Section 409 of ERISA imposes personal liability on a plan fiduciary to make good to the plan any losses resulting from the fiduciary’s breach of any duties imposed by Title I of that statute. Section 413 provides generally that no action for breach of fiduciary duty may be brought after the earlier of:

  • six years after
    • the date of the last action which constituted a part of the breach, or
    • in the case of an omission, the latest date on which the fiduciary could have cured the breach or violation; or
  • three years after the earliest date on which the plaintiff had actual knowledge of the breach.

A 2013 decision of Ninth Circuit Court of Appeals dismissed Section 409 claims against the fiduciaries of a 401(k) plan as to various allegedly imprudent mutual funds that were included as plan investment options more than six years before suit was filed. Holding that the fiduciaries had a continuing duty to monitor participants’ investment options and to remove imprudent ones, the U.S. Supreme Court yesterday vacated that decision. Tibble v. Edison Int’l, 2015 U.S. LEXIS 3171 (U.S. May 18, 2015).

The Supreme Court’s Tibble Decision

Plaintiffs in Tibble are participants in their employer’s participant-directed 401(k) plan. They filed suit in 2007, claiming that plan fiduciaries had an ongoing duty to monitor 401(k) investment options and, as part of that monitoring process, should have discovered that the plan could have offered lower-cost institutional mutual fund shares instead of the more expensive options that had been selected.

The Ninth Circuit had affirmed dismissal of the breach-of-fiduciary-duty claims as to mutual funds included as investment options prior to the six-year period preceding plaintiffs’ lawsuit, because plaintiffs failed to allege any change of circumstances triggering a duty by fiduciaries to review and change investments within that period.

In a unanimous opinion authored by Justice Breyer, the Supreme Court held that ERISA’s fiduciary duty, derived from the law of trusts, imposes a continuing duty to monitor plan investments and remove imprudent ones. Accordingly, so long as a plaintiff alleges a breach of this continuing fiduciary duty during the six-year period before suit, the claim would be timely.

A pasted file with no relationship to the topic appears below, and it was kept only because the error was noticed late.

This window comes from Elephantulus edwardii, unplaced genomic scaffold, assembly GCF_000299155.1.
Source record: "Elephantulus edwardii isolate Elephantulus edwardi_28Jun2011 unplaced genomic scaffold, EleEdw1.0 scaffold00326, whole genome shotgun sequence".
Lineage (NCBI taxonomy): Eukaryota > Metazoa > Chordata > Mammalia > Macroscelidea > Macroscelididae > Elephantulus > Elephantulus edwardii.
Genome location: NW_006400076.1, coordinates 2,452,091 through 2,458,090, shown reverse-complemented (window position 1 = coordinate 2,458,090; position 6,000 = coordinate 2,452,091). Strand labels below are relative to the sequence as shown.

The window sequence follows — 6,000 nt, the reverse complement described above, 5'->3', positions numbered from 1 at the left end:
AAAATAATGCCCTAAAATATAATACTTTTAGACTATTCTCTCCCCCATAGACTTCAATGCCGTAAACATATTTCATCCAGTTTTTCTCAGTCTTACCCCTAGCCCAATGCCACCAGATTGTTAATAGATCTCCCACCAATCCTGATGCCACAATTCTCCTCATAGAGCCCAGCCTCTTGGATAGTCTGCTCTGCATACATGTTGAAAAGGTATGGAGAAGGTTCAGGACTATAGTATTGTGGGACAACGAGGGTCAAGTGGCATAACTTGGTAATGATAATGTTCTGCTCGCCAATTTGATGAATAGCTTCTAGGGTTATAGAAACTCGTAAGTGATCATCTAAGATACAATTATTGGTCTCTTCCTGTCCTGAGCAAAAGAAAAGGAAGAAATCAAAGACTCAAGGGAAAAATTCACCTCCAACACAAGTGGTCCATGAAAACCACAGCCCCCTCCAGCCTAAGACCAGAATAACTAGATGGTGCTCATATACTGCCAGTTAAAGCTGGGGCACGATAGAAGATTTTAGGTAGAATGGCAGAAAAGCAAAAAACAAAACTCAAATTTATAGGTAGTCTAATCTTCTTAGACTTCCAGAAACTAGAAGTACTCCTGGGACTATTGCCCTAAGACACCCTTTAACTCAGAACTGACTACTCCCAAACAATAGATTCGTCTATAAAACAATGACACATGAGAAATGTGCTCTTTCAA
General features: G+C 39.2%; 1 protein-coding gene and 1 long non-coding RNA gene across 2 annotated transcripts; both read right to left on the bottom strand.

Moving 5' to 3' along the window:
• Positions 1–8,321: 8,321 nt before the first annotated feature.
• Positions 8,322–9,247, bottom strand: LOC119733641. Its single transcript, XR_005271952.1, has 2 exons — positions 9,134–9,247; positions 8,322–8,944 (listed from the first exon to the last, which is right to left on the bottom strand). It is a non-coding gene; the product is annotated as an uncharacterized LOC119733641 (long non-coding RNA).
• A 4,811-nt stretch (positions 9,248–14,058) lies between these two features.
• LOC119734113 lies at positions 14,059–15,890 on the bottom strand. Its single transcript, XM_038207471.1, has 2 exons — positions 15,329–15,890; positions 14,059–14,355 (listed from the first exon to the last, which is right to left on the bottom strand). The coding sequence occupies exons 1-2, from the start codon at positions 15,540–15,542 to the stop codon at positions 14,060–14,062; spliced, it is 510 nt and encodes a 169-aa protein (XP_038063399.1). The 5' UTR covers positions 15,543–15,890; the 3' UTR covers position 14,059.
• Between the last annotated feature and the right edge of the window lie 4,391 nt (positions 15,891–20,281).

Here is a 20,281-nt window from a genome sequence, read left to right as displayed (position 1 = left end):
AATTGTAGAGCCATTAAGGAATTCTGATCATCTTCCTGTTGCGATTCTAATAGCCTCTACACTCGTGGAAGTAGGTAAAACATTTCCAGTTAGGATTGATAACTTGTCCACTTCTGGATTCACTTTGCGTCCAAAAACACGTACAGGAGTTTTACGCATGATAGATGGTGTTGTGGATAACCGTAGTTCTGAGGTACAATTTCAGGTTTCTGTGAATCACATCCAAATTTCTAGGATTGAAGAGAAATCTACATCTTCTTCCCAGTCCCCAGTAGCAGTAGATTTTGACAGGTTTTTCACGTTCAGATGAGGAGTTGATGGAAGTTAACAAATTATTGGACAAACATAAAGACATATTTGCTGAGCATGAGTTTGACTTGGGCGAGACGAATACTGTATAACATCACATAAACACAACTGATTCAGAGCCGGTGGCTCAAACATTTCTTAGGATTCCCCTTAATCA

Justice Breyer did not spell out what was required in the duty to monitor, other than the requirement in ERISA Section 404(a)(1) that the fiduciary discharge his or her duties “with the care, skill, prudence, and diligence” that a prudent person “acting in a like capacity and familiar with such matters” would use.

The Supreme Court remanded the case to the Ninth Circuit for consideration of whether a breach of the continuing fiduciary duty to monitor had been properly alleged. Analogous trust law, said the Court, would be important in determining the contours of this fiduciary duty.

The decision was no surprise after the oral argument in the case, in which all parties agreed on the following:

  • There is no “continuing violation” as to a fiduciary decision to offer an imprudent investment as an investment option. The ERISA statute of limitations begins to run from the date of the alleged fiduciary breach in making that decision.
  • There is an ongoing fiduciary duty to monitor investment options prudently.
  • The process of “monitoring” investments is less intensive and rigorous than the process of initial selection of investment options.

Observations

The decision in Tibble is likely to result in increased litigation over fiduciaries’ investment-monitoring responsibilities, not only as to fees charged by fund managers but also regarding other matters affecting the prudence of investment choices. Here are some suggestions to help minimize the chances that fiduciaries’ investment choices would be legally challenged:

  • Plan fiduciaries should carefully document their evaluation and negotiation of fees and overall investigation concerning the selection of 401(k) plan investment options. This is especially important when funds with higher fees are under consideration. To determine whether a fund’s management fees are reasonable, fiduciaries should obtain a survey of fees charged by comparable funds as part of the selection process.
  • Fiduciaries must be diligent in undertaking periodic monitoring of all plan investments. In addition to normal investment-monitoring processes, changes in a fund’s name, ownership or management should prompt a more detailed due diligence review of the fund. Monitoring activities also should be documented.
  • Sponsors of large plans, as well as the fiduciaries of those plans, should use their bargaining power to negotiate lower management fees.
  • Relying on recommendations of independent investment advisors without further investigation may not meet the fiduciary standard of prudence. Plan fiduciaries must make certain that their reliance on advisors’ advice is reasonably justified.
  • Although fees are important, they are only one part of the analysis of the appropriateness of a fund. ERISA does not require fiduciaries to select the least-expensive fund available; rather, they must select funds in accordance with ERISA’s prudence standard, which places great emphasis on process and documentation.

Fiduciary responsibilities surrounding retirement plan fees also will continue to be an area of regulatory activity.